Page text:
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Information on the Shuar:
Language: Jivaro, also some Spanish
Population: 40,000
Government: Democratically elected Federation
Subsistence: horticulture, hunting, gathering
Religion: Shamanism, some Christians

Shuar house: photo by Eric Schneider
Shuar man digging nigua larvae out with a thorn
Shuar woman making chicha
(premasticated manioc-based beer)
Toucan feathers are used for decoration


Anger research among an Amazonian lowland population: the Shuar

The Shuar are Jivaroan speaking people indigenous to the Amazonas region of Ecuador.  Traditionally, Shuar were forager-horticulturalists who hunted, fished, and engaged in swidden horticulture for a livelihood. Traditionally, Shuar lived in scattered households across the Upano River Valley, between the eastern Andean foothills and the Cutucu range. Early in the twentieth century, introduction of firearms allowed them to expand eastward across the Cutucu into the territory of the neighboring Achuar, so that Shuar now live on both sides of the Cutucu (Karsten 1935; Descola 1996; Rubenstein 2001). Today many Shuar are organized under the Shuar Federation which acts in many ways as an autonomous government for the Shuar territories.

Ancestrally, the Shuar were part of the larger Jivaro people who were highly skilled warriors and headhunters. Though the practice of shrinking human heads disappeared in the early 20th century (Karsten 1935), blood revenge and intertribal feuding are still part of the Shuar culture. Even though their weapons were less sophisticated than their enemies, the Shuar famously repelled both the Incas and the Spaniards.

The Shuar field site was established by Larry Sugiyama almost ten years ago and has been opened to collaborative anthropologists at the Center for Evolutionary Psychology at UC Santa Barbara.

Ongoing projects include:
    1). The role of physical strength in anger among men and women.
    2). Mapping the computational design of anger-based arguments.
    3). Identifying common causes of anger: intentionality and cost/benefit ratios.
    4). A cross-cultural analysis of latent and explicit meanings of insults and their relation to cultural norms and values.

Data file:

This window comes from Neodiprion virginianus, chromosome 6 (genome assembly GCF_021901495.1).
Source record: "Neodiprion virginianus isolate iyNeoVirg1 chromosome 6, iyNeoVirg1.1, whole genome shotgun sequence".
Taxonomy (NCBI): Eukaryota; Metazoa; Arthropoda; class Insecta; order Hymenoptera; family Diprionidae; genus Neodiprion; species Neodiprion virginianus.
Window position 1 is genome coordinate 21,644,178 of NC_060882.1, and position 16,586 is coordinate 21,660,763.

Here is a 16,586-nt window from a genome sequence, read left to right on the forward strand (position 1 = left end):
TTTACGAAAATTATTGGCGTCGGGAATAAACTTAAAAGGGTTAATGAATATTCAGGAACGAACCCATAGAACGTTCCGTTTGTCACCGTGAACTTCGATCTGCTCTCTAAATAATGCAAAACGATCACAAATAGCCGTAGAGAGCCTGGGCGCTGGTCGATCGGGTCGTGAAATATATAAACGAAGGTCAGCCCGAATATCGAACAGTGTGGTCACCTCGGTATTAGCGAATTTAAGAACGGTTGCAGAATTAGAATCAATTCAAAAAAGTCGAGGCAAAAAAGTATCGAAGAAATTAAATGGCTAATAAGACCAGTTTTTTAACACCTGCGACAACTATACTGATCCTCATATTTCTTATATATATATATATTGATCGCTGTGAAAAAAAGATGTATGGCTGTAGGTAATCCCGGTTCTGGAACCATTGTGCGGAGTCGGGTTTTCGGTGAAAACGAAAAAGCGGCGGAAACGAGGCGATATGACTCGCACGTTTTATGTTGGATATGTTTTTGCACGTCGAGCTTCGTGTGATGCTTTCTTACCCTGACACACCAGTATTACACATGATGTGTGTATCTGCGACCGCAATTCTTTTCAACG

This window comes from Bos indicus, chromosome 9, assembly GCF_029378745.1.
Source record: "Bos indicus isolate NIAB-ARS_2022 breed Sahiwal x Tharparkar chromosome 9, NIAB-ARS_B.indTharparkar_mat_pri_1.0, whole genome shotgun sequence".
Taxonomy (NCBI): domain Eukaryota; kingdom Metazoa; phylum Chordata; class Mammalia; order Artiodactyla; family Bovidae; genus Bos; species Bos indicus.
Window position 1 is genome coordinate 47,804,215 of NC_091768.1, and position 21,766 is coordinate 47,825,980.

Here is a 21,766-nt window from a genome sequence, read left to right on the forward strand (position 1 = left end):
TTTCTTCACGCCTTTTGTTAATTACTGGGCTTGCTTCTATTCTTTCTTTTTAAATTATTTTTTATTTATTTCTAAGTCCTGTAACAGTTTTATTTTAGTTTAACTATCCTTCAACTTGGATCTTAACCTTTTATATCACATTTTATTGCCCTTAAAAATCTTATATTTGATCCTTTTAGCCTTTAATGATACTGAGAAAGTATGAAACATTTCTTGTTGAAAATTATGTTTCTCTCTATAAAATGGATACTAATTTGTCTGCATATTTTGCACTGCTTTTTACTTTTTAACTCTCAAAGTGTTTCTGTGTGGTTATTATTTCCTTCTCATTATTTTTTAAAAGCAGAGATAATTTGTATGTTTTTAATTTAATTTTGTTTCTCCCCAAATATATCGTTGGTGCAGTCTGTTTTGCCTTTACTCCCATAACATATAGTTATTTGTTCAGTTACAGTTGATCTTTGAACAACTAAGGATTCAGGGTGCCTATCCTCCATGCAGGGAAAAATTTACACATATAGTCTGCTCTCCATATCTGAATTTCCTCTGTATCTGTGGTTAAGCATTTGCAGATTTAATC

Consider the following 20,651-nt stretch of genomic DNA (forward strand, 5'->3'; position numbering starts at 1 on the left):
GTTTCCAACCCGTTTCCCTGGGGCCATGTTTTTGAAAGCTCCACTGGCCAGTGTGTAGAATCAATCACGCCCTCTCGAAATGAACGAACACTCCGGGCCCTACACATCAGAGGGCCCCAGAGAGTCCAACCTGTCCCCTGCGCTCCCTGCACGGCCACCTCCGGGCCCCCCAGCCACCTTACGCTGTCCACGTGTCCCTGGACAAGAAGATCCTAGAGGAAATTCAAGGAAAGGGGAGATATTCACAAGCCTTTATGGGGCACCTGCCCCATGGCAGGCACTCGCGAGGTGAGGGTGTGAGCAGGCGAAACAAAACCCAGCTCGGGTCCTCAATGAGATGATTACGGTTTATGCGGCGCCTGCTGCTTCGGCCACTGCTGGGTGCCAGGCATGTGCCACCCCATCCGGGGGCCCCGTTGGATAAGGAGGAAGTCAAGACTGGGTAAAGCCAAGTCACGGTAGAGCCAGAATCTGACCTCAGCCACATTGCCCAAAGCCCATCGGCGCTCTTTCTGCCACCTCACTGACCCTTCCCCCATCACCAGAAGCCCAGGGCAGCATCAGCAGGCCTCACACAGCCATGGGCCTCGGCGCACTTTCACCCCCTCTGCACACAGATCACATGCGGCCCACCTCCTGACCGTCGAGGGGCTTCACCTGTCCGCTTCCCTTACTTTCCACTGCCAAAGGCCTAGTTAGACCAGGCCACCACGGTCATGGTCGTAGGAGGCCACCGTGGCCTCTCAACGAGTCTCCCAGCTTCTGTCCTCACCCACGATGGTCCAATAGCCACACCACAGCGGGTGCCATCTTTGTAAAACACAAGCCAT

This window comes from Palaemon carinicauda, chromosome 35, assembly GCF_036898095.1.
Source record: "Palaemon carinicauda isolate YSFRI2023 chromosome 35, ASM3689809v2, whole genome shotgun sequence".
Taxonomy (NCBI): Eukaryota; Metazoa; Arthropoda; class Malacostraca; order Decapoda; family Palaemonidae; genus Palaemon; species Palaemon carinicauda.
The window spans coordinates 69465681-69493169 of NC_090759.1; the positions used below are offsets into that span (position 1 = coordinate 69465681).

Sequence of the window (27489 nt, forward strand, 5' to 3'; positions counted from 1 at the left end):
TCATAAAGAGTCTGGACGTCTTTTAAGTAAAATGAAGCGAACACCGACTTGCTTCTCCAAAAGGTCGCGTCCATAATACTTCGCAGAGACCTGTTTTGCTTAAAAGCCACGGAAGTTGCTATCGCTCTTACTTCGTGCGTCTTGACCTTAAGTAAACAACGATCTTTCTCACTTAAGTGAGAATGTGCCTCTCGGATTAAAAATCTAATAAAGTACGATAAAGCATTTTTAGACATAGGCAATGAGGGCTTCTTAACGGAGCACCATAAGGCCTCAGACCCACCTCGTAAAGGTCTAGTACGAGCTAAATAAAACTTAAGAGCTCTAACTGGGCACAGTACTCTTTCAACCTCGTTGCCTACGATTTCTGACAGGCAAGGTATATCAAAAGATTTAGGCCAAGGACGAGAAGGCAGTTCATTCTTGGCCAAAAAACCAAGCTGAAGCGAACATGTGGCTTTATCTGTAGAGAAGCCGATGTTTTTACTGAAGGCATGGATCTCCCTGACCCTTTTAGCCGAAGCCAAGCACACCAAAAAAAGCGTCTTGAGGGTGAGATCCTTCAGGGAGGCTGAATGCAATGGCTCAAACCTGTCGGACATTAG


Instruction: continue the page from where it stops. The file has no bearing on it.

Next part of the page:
Papers that have resulted from this collaboration:

Sell, A., Cosmides, L., Tooby, J., Lim, J., Krauss. A., & L. Sugiyama.  Anger and welfare trade-off ratios: Mapping the computational architecture of a recalibrational emotion system in four countries. In prep.

Presentations that have resulted from this collaboration:

“Formidability and the logic of anger.” UQ Evolutionary Psychology Group, University of Queensland. Brisbane, Australia, May. 2012.

“Understanding anger in the context of mental health.” Psychiatric Grand Rounds, Cottage Health System. Santa Barbara, California, Feb. 2010.

"The evolutionary psychology of human anger." Society for Personality and Social Psychology, Evolutionary Psychology Pre–Conference. Vegas, Nevada, Jan. 2010.


Aaron Sell
School of Criminology
Griffith University, Mount Gravatt
176 Messines Ridge Road
Mount Gravatt, QLD, 4121


Julian Lim
Graduate Student
Department of Anthropology
University of California, Santa Barbara
Santa Barbara, CA 93106, USA


Larry Sugiyama
Associate Professor
Department of Anthropology
University of Oregon

(email, website)

Ruby Fried
Research Assistant
Department of Anthropology
University of Oregon

Melissa Liebert
Graduate Student
Department of Anthropology
University of Oregon

Felicia Madimenos
Graduate Student
Department of Anthropology
University of Oregon

(email, website)

Aaron Blackwell
Graduate Student
Department of Anthropology
University of Oregon


Descola P. 1996. The spears of twilight: life and death in the Amazon Jungle. New York: New Press.

Karsten R. 1935. The head-hunters of western Amazonas: the life and culture of the Jibaro Indians of eastern Ecuador and Peru. Helsingfors, Helsinki, Finland: Societas Scientiarum.

Rubenstein S. 2001. Colonialism, the Shuar Federation, and the Ecuadorian state. Environment and planning D-Society & Space 19:263–293.